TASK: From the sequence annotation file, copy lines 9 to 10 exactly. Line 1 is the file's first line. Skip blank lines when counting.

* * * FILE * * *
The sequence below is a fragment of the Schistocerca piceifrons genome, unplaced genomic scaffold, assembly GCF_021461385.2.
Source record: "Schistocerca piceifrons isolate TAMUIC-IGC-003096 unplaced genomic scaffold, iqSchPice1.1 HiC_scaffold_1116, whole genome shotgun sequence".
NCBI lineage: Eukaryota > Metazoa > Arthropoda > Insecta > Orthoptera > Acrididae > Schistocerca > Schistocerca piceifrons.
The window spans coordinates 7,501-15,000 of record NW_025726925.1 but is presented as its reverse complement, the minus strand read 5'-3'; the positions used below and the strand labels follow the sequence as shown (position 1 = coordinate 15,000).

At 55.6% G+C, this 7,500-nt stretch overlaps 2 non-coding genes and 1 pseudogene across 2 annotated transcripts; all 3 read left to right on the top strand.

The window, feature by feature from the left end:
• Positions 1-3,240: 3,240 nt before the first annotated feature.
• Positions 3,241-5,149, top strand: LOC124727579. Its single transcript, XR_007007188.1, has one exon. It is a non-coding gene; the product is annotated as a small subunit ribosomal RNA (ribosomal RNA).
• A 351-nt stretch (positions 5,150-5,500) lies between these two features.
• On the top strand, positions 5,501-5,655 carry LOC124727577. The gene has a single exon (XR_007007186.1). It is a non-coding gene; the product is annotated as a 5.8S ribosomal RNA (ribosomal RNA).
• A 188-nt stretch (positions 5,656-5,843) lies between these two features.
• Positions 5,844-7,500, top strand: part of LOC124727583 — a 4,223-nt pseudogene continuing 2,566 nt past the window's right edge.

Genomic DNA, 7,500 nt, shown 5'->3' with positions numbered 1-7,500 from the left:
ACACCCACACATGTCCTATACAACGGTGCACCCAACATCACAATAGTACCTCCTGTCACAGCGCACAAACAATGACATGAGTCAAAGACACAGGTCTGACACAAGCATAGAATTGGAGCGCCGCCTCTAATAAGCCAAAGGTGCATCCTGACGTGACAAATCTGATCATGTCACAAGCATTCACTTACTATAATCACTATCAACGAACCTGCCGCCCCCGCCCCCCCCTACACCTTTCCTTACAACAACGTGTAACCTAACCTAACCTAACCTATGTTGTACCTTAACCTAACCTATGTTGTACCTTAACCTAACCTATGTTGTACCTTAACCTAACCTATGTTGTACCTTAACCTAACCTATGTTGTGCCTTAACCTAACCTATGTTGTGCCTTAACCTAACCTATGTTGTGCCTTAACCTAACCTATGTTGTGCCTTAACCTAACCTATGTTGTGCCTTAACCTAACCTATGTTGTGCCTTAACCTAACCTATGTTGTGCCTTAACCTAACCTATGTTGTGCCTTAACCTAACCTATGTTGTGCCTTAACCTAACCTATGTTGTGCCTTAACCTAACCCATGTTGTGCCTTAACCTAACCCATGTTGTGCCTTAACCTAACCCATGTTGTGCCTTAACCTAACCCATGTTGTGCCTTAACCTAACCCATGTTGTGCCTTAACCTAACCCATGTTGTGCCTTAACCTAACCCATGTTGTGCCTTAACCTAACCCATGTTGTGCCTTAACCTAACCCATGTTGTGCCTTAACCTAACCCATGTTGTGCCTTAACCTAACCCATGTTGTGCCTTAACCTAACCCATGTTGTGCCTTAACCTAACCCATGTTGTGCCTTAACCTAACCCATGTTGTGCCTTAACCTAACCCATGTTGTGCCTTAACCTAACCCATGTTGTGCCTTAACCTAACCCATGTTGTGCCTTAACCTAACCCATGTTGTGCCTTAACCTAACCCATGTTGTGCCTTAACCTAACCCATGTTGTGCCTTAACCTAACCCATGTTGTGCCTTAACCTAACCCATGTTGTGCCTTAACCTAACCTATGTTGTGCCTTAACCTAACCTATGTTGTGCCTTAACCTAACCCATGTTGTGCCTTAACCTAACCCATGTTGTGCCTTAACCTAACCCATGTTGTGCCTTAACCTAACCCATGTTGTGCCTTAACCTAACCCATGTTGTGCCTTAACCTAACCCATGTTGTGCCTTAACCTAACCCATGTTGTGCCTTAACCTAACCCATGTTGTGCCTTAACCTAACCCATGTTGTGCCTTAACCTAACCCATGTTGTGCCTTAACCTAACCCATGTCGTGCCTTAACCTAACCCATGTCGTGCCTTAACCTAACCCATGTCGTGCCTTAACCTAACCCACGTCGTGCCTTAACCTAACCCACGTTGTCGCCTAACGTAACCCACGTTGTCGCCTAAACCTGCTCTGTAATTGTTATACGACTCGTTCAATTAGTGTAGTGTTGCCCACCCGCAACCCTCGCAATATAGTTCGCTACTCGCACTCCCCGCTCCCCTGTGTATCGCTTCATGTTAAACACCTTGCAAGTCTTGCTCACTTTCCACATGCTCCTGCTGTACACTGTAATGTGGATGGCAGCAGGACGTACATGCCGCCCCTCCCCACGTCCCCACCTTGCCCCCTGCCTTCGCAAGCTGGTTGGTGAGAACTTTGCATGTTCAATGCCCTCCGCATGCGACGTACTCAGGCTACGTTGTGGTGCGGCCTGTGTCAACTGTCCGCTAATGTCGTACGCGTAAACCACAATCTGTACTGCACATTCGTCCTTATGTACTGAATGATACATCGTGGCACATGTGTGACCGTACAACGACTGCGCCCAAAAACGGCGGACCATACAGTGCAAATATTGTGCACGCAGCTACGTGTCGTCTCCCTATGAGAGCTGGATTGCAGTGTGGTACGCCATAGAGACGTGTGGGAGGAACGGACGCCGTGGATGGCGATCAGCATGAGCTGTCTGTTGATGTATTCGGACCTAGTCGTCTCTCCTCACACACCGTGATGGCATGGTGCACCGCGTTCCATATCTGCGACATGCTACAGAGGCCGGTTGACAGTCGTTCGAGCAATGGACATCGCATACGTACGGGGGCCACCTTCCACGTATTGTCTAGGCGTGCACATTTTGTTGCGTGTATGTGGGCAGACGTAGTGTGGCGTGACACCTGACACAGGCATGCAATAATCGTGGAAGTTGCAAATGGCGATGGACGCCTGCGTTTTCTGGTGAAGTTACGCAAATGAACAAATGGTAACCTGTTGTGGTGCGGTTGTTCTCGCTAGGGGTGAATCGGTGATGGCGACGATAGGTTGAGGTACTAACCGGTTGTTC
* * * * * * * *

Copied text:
• A 351-nt stretch (positions 5,150-5,500) lies between these two features.
• On the top strand, positions 5,501-5,655 carry LOC124727577. The gene has a single exon (XR_007007186.1). It is a non-coding gene; the product is annotated as a 5.8S ribosomal RNA (ribosomal RNA).